The team’s research shows those infractions would get noticed. Within just 35 minutes of observing their elementary school’s retrofitted accessible parking signs one school morning, nine violations occurred. “They were mostly younger, teenagers,” said Claire. “They don’t really know how much their actions can affect people.” What’s also interesting about their test, she added, was how half of drivers who did park illegally moved their vehicle when the prototype sign glowed red.
Team Scandicapped followed much of the protocol The Henry Ford has applied to its own innovation learning framework, Model i, when working on their ideation. Model i connects habits of innovators and actions of innovation to provide an interdisciplinary language and approach to learning. Habits such as empathy and collaboration, along with actions such as defining the problem, designing solutions, and optimizing through feedback and iteration, are within the framework. All of these practices and processes were a major reason why the Scandicapped inventors won the competition’s President’s Choice award. “I was shocked and amazed,” said Cooper of the honor.
Leadership at The Henry Ford was equally amazed at the resourcefulness of Team Scandicapped. “The work of Cooper, Claire and Anna so closely embodies the mission of this great institution,” said Patricia Mooradian, president and CEO of The Henry Ford, “reflecting on the fact that 10 percent of the population is disabled in some way and we have to do what we can to make the world more accessible to everyone.”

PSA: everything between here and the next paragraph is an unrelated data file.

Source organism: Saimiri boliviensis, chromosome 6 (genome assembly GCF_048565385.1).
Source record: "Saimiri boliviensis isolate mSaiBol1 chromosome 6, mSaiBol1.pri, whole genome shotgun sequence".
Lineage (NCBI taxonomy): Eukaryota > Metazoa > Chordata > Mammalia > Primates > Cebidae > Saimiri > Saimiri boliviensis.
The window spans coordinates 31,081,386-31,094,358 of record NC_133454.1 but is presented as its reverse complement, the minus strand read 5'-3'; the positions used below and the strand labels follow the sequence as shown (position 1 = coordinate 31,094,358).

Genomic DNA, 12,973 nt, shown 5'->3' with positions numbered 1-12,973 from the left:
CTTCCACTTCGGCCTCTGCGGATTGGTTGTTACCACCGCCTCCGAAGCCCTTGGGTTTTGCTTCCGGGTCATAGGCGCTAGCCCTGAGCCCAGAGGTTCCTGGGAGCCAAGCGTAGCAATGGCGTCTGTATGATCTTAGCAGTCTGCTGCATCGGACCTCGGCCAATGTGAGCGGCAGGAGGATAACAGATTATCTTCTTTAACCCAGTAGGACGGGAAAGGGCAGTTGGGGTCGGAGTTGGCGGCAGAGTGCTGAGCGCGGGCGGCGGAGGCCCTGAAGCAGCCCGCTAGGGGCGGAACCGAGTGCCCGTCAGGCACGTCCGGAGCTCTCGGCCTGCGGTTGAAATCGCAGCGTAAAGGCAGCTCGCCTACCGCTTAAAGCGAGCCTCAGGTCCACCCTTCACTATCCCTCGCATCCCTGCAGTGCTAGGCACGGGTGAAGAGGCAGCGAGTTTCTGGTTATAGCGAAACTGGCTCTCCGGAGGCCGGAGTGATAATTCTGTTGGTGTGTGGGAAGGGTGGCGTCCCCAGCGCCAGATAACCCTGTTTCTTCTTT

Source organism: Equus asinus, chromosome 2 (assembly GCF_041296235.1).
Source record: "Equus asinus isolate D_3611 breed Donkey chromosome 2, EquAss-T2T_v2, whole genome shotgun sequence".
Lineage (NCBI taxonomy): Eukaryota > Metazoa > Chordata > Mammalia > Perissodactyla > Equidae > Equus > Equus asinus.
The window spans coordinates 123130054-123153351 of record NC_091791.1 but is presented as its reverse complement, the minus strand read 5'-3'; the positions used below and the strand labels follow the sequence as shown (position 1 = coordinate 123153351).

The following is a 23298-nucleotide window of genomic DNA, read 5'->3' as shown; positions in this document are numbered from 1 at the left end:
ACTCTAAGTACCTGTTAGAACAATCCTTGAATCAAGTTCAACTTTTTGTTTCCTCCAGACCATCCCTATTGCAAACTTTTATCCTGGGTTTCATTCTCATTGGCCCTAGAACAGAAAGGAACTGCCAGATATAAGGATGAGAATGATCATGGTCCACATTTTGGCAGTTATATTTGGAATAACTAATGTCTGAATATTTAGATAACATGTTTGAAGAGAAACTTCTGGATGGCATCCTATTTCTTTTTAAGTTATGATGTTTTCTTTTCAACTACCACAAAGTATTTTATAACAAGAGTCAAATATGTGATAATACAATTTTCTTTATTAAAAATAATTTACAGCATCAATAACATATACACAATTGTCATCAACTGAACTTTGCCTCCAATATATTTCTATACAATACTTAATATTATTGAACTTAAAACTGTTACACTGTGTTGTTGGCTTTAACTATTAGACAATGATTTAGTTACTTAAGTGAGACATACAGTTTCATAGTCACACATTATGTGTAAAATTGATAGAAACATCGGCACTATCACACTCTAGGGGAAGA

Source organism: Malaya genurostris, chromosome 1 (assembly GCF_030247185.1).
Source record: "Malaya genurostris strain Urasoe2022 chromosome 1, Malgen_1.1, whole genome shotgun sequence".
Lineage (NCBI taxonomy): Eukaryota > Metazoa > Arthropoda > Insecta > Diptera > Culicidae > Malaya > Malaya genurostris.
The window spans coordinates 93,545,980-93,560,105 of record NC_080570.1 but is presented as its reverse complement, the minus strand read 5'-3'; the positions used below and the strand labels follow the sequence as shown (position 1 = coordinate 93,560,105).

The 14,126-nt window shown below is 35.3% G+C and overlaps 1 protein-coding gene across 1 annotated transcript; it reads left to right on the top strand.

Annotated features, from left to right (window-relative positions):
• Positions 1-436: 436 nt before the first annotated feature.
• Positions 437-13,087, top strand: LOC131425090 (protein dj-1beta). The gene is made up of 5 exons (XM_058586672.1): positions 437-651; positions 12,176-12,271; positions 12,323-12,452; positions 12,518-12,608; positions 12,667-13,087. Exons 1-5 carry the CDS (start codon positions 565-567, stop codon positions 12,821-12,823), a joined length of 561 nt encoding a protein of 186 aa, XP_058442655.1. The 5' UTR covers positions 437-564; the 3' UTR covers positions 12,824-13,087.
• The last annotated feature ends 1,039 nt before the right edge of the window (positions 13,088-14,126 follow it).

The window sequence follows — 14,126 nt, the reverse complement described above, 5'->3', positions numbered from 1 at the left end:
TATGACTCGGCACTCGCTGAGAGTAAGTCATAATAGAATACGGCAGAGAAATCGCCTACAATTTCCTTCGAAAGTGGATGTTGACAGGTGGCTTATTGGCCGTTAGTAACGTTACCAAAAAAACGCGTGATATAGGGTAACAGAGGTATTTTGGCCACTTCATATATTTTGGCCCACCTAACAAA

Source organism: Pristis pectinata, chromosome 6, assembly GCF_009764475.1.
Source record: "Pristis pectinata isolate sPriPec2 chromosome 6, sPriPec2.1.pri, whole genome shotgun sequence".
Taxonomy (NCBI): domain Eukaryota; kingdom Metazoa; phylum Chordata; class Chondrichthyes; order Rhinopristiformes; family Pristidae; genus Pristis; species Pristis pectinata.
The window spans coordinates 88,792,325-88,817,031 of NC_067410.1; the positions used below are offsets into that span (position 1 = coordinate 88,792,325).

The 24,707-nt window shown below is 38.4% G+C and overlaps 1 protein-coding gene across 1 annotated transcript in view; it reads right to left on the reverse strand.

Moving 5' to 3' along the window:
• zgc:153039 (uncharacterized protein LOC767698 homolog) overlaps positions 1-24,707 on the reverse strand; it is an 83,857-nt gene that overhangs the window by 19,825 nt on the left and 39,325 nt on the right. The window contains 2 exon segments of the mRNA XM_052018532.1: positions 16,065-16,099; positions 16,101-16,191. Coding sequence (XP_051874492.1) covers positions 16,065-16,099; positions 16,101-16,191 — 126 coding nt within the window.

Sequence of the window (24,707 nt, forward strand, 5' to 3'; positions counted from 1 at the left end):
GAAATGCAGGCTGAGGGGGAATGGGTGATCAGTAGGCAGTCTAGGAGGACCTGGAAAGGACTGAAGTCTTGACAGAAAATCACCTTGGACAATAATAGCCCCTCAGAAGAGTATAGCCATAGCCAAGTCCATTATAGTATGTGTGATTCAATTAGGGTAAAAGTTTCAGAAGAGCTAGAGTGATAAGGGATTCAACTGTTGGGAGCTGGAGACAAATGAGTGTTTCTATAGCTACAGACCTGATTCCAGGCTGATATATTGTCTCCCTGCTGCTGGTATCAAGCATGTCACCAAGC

Since 2019, the Invention Convention Worldwide program has grown to support 147,000 K-12 student inventors. To ensure the safety of students, their families, and everyone involved, the competition was hosted virtually in 2020 and 2021. After two years, Invention Convention Worldwide is excited to welcome students back to The Henry Ford June 1–3, 2022, for Raytheon Technologies Invention Convention U.S. Nationals 2022. We are looking forward to celebrating the creativity and ingenuity of these students this summer!